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TECHNOLOGY

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USB flash drives are a great business tool – with a few risks to keep in mind.

The thumb-sized (or smaller) USB flash drive is a marvellous development in miniaturization that has revolutionized portable file storage. Fast, small, affordable and convenient, the flash drive has become indispensable. Flash drives have become so ubiquitous, they are frequently handed out as corporate-logo-embossed key fobs loaded with marketing and promotional material that can easily be reviewed by clients.

It all started in the mid 1980s when Toshiba developed the NAND flash memory that morphed into the USB flash drives we use today. The first commercial drives sold in the year 2000 held eight megabytes (MB), but within two years they had reached an astounding 64 MB. Today, a flash drive with storage of one terabyte (TB) is available, if you have the cash — a one-TB flash drive currently costs about $1,200.

The ability to store endless amounts of data so easily has resulted in the proliferation of USB flash drives (approximately 80 million are sold each year). Along with this extreme convenience and utility, however, comes an unprecedented threat to personal security.

Why Security Is an Issue

  • Drives are small and subject to loss or misplacement. Most do not have access codes and thus, once found, can be downloaded by anyone.
  • The loss (or theft) of company data such as employee names, addresses, birthdates, social insurance numbers, family-member information and bank information on an unencrypted flash drive could have serious consequences.
  • Cyber criminals are starting to write viruses and worms that can penetrate the drives through the USB port. Once the bug is on the drive, the malware eventually finds its way to the host computer. If the computer is connected to a network, the entire system could be compromised.
  • Discipline is required to ensure that USB flash drives do not compromise company data.

Best Practices

Most owner-managed businesses will not be a target of cyber-attack. Nevertheless, protocols should be in place to reduce the chance of loss or the compromising of important information that is transferred to USB flash drives at the end of every working day. The following practices will reduce risks:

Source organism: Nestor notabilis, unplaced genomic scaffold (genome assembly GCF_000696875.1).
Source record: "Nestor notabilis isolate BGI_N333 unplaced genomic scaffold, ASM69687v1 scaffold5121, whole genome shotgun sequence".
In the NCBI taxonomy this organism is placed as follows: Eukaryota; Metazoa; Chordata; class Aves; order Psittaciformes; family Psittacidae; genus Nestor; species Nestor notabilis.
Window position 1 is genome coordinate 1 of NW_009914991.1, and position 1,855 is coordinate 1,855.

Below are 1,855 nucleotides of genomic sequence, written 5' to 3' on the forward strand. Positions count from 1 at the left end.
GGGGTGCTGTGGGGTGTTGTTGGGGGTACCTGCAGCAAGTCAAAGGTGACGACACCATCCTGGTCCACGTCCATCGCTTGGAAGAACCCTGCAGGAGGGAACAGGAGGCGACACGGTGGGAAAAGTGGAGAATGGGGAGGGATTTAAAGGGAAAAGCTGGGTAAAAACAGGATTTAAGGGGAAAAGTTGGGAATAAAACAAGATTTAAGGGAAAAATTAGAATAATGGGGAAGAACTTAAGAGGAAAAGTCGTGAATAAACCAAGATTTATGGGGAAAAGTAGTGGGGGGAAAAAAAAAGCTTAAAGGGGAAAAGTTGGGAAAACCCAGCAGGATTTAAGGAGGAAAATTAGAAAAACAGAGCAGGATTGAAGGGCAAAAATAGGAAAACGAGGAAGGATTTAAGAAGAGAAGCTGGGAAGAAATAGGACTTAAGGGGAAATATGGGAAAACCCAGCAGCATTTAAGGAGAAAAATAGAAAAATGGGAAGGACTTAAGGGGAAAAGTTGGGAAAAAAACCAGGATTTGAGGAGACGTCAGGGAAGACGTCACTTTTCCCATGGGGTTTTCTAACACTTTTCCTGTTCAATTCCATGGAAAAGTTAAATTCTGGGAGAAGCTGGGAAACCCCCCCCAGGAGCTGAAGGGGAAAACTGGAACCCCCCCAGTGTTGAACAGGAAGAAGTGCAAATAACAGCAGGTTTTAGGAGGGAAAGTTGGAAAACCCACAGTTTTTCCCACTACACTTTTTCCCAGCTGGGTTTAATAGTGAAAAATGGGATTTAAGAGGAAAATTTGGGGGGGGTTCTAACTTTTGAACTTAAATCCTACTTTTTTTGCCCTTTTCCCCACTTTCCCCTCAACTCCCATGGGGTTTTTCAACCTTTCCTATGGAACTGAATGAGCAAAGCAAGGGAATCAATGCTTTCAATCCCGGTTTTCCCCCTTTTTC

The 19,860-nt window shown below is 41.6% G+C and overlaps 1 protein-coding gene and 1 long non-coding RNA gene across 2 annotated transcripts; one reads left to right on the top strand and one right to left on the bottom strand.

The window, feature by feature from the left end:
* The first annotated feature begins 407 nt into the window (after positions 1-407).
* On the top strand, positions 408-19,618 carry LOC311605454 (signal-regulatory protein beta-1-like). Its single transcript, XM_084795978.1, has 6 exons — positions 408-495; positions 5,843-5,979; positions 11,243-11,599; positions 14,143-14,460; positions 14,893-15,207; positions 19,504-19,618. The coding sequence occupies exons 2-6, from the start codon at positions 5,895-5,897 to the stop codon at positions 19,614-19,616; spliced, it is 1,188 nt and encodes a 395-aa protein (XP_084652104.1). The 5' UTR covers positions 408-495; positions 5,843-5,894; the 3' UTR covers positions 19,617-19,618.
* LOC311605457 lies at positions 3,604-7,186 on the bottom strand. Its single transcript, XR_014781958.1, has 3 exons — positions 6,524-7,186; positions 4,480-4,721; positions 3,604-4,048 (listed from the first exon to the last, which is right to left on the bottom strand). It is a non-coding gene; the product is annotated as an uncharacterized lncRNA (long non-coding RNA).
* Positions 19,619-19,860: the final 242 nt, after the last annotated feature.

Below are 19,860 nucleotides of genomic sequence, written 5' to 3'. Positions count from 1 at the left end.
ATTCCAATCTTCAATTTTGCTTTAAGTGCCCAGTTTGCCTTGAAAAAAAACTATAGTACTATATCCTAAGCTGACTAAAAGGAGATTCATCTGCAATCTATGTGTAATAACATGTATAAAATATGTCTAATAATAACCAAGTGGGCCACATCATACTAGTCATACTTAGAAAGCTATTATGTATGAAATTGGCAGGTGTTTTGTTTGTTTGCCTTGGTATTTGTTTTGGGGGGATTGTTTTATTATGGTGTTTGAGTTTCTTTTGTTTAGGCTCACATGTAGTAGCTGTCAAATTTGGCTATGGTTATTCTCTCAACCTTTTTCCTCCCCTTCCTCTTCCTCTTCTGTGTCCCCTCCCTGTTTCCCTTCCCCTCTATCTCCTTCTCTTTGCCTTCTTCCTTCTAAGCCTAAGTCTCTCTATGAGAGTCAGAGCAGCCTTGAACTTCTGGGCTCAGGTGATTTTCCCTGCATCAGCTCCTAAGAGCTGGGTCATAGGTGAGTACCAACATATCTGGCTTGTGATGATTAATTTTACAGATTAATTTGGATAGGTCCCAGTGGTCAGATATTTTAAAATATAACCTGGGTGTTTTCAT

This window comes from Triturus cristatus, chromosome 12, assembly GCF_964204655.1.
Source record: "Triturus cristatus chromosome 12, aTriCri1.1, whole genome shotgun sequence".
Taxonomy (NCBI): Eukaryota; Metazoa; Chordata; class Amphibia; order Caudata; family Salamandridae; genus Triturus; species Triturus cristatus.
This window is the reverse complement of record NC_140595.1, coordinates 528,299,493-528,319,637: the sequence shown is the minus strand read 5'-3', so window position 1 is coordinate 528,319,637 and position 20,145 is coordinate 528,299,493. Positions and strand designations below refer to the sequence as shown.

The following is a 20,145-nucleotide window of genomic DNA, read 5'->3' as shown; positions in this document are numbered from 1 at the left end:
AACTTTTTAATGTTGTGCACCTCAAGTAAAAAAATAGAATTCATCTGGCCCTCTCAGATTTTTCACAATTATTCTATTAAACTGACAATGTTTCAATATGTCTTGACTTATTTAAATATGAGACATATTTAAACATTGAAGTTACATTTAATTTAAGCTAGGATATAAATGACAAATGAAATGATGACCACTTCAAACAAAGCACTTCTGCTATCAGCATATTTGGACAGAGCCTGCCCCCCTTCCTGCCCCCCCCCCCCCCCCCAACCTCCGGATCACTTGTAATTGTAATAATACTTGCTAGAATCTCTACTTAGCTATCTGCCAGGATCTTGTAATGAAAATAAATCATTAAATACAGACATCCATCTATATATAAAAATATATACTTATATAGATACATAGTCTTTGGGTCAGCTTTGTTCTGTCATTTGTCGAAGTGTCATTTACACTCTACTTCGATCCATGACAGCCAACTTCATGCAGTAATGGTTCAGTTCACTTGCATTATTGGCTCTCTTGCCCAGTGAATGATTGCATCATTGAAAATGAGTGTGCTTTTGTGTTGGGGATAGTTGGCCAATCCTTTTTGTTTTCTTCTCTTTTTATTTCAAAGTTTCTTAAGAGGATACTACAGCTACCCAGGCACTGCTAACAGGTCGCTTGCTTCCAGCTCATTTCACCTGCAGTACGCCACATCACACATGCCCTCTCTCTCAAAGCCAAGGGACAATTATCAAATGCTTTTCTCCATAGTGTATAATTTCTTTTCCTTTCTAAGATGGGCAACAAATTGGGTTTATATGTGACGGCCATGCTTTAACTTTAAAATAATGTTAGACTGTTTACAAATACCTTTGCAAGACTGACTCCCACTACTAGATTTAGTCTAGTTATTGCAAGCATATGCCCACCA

1. Staff should be provided with corporate USB flash drives. Personal flash drives should never be used on corporate computers.
  2. All USB flash drives should be scanned for viruses, even within the same office, before the data is transferred from the flash drive to the host computer.
  3. All USB flash drives should have the staff member’s name and telephone number written onto them. If that is not possible, ensure the flash drive is attached to a lanyard or key-chain tag with the name of the user. If possible, a telephone number in indelible ink should be written on the tag so it can be returned to the owner if lost.
  4. Instill the habit of returning the flash drive to a specific location as soon as data has been transferred; a drive left on your desk — even for a short time — may be accidentally picked up by a co-worker, cleaning staff, dropped into the trash, or placed in a client file.
  5. Just as staff should never leave paper with confidential information on their desk at the end of the day, so USB flash drives should also be secured.
  6. Employees should know they have a responsibility for security of the flash drives and the data they contain. They must understand the harm that may be done through loss of confidential corporate information.
  7. Ensure your IT administrator uses a mandatory scan to parse sensitive data to prevent copying.
  8. Use encryption. Encryption programs may be purchased separately or you may use software included with your operating system, such as Windows Bit Locker, to encrypt your files. Encryption software may be configurable to enforce your IT policies. Be sure to research the software before purchase to ensure the software package can accommodate the level of security your company requires.
  9. Purchase USB flash drives that have built-in security features such as encryption and authentication (e.g., a password or fingerprint). Advise employees that company-issued flash drives should only be used to store the company’s information, and are not for personal use.
  10. Do not permit any apps or programs, regardless of how helpful they may appear, to be downloaded from any source until they are reviewed and approved.
  11. Never plug in a device with an unknown origin.

Final Words

Even if it is not possible to stop the most malicious of attacks, most owner-operated businesses are probably not likely targets of hackers and malware-encoded USB flash drives. It is more likely that a small- to medium-sized company would be compromised internally by some failure to follow good security practices. For the majority of owner-operated ventures, keeping computers upgraded with the latest security patches, web-filtering and anti-virus software will isolate and quarantine most attacks that result from not following the rules. If you are able to balance your security needs with the ability to conduct your business, then you can embrace the convenience and versatility of the USB flash drive in your day-to-day operations.

 

Disclaimer

The information provided on this page is intended to provide general information. The information does not take into account your personal situation and is not intended to be used without consultation from accounting and financial professionals. Allan Madan and Madan Chartered Accountant will not be held liable for any problems that arise from the usage of the information provided on this page.

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